Sebastian Scheiner, Associated Press
JERUSALEM — Israel officially opened its election season on Monday as parliament prepared to dissolve itself and schedule a vote for January, plunging the country into a vicious, three-month political campaign.
Israeli leaders launched harsh attacks on one another during a parliamentary debate that preceded the vote, setting the parameters for what is likely to follow in the campaign. Prime Minister Benjamin Netanyahu boasted of his achievements, while the opposition heckled and insulted him mercilessly.
Netanyahu announced last week that he was calling early elections, months ahead of schedule. The immediate reason for the vote is his coalition government's inability to pass a budget by a Dec. 31 deadline. With the economy slowing, the government would have been forced to make steep cutbacks unpopular with voters.
But after leading a remarkably stable coalition for nearly four years, Netanyahu also appears to have sensed that the time is ripe to win a new term. Netanyahu's Likud Party is leading in most opinion polls, and his opponents remain divided and disorganized.
Parliament was expected to approve Netanyahu's proposal for elections on Jan. 22. Elections had been scheduled for October 2013.
Yet Netanyahu still faces some areas of vulnerability, including the uncertain economic situation, a failure to advance peace efforts with the Palestinians and his rocky relations with U.S. President Barack Obama.
In an address to parliament ahead of Monday's vote, Netanyahu boasted of a series of accomplishments under his leadership. He emphasized that Israel's economy grew while most other countries suffered setbacks, took credit for the relative decline in Palestinian attacks against Israelis, and said he put Iran's nuclear program on the global agenda to the point where the country was now under crippling economic sanctions.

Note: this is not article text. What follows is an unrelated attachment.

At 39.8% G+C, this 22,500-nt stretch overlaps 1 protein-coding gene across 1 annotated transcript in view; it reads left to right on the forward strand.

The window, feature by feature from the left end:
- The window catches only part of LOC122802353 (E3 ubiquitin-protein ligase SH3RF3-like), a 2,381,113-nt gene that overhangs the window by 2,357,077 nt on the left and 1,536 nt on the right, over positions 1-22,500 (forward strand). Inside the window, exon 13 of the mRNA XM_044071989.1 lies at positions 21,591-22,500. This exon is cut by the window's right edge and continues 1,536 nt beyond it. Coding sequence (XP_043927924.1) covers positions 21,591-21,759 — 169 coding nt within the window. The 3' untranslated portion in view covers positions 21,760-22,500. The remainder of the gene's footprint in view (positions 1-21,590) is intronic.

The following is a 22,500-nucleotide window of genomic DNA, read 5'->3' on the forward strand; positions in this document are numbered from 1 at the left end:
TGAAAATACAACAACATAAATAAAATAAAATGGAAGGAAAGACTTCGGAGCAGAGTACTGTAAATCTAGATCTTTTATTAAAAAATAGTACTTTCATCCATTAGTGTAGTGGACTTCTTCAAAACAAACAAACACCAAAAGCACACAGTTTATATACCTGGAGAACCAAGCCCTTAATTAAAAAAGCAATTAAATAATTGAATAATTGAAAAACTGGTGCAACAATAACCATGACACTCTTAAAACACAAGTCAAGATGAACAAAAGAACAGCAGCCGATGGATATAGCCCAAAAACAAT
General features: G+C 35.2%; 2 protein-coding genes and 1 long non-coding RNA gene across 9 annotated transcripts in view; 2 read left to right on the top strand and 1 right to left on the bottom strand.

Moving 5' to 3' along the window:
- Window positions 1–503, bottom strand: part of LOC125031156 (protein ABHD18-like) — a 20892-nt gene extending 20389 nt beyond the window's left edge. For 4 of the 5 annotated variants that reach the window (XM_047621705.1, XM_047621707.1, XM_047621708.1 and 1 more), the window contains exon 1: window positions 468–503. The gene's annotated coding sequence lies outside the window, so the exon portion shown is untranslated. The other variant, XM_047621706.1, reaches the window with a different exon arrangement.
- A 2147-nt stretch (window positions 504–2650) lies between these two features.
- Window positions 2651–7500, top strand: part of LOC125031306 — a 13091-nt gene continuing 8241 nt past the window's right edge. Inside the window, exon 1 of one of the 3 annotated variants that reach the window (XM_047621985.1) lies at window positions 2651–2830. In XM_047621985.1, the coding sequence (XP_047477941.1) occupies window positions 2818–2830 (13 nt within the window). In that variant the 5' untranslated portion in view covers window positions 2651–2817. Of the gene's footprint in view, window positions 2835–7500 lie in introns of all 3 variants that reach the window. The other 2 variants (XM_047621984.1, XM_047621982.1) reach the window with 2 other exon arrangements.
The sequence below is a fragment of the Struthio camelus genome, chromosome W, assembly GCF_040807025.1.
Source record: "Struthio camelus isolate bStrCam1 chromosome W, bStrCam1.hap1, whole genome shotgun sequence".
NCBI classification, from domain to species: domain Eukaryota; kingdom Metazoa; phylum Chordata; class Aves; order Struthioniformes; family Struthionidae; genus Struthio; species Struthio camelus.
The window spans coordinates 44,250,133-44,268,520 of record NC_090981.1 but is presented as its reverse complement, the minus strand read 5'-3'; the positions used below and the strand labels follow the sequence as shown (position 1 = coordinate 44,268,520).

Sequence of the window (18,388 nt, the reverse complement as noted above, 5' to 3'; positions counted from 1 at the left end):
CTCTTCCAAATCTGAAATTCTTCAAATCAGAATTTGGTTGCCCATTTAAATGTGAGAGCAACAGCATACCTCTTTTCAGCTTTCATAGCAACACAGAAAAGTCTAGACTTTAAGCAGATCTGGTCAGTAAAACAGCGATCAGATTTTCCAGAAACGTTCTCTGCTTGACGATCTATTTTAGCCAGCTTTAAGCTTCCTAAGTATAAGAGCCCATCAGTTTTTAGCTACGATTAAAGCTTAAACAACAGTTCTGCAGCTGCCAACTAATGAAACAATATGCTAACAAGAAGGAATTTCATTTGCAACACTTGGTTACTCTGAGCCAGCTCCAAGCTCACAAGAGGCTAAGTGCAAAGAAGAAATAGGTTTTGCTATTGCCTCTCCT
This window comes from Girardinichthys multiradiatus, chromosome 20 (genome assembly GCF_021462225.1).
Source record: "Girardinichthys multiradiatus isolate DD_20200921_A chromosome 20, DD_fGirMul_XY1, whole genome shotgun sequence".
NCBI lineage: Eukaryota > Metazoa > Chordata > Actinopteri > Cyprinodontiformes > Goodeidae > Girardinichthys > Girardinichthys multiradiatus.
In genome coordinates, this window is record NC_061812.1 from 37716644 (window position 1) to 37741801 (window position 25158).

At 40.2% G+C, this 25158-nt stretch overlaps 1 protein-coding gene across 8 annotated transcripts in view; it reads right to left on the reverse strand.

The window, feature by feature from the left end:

"In less than 100 days the people of Israel will determine who will lead it," Netanyahu said. "Who will lead it against the biggest security challenges we have known since the state was founded, who will lead it against the worst financial crisis the world has known in the past 80 years."
"All those who belittle the threat of a nuclear Iran are not worthy of leading Israel even one day," he added.
Netanyahu was repeatedly interrupted by shouts and boos by opposition lawmakers.
In a separate speech, opposition leader Shaul Mofaz countered with a blistering attack Netanyahu's shortcomings.
He said that by doing nothing on peace with the Palestinians and continuing settlement building in the West Bank, Netanyahu was making the areas inseparable and bringing Israel ever closer to being a bi-national state evenly divided between Jews and Arabs. Without the West Bank, Jews make up a 75 percent majority of Israel.
The Palestinians claim all of the West Bank, captured by Israel in the 1967 Mideast war, as part of a future state. They say continued Jewish settlement in the territory make it impossible to partition the land into two states. Throughout Netanyahu's term, the Palestinians have refused to negotiate, saying settlement construction must first be halted. The international community has nearly universally condemned the settlements.
Mofaz also blasted Netanyahu for undermining Israel's relations with the United States through repeated quibbles with Obama, leaving the widespread impression that he is supporting Republican challenger Mitt Romney in the upcoming U.S. elections.
"Where is your responsibility to Israel's fate with its greatest and almost only ally, the United States? Why are you aggressively interfering in the democratic elections in the United States? Why? What need was there to do that?" Mofaz asked, as Netanyahu listened impassively.
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